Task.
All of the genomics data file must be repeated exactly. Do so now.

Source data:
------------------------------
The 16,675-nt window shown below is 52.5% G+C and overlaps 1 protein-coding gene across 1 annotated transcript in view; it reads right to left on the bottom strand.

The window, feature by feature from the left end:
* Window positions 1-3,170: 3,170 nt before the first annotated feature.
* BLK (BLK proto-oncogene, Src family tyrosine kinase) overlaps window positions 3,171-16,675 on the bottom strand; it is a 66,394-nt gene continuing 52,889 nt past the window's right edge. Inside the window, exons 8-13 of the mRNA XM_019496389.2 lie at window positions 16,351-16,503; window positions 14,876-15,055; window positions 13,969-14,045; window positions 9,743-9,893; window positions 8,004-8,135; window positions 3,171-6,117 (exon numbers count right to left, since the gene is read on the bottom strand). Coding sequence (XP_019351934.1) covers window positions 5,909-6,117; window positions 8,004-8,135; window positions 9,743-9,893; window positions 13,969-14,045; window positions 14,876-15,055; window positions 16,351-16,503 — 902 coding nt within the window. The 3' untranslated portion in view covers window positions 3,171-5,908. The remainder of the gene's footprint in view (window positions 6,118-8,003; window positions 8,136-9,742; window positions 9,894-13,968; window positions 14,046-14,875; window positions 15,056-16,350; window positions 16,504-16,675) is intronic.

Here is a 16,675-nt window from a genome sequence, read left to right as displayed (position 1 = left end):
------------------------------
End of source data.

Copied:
The 16,675-nt window shown below is 52.5% G+C and overlaps 1 protein-coding gene across 1 annotated transcript in view; it reads right to left on the bottom strand.

The window, feature by feature from the left end:
* Window positions 1-3,170: 3,170 nt before the first annotated feature.
* BLK (BLK proto-oncogene, Src family tyrosine kinase) overlaps window positions 3,171-16,675 on the bottom strand; it is a 66,394-nt gene continuing 52,889 nt past the window's right edge. Inside the window, exons 8-13 of the mRNA XM_019496389.2 lie at window positions 16,351-16,503; window positions 14,876-15,055; window positions 13,969-14,045; window positions 9,743-9,893; window positions 8,004-8,135; window positions 3,171-6,117 (exon numbers count right to left, since the gene is read on the bottom strand). Coding sequence (XP_019351934.1) covers window positions 5,909-6,117; window positions 8,004-8,135; window positions 9,743-9,893; window positions 13,969-14,045; window positions 14,876-15,055; window positions 16,351-16,503 — 902 coding nt within the window. The 3' untranslated portion in view covers window positions 3,171-5,908. The remainder of the gene's footprint in view (window positions 6,118-8,003; window positions 8,136-9,742; window positions 9,894-13,968; window positions 14,046-14,875; window positions 15,056-16,350; window positions 16,504-16,675) is intronic.

Here is a 16,675-nt window from a genome sequence, read left to right as displayed (position 1 = left end):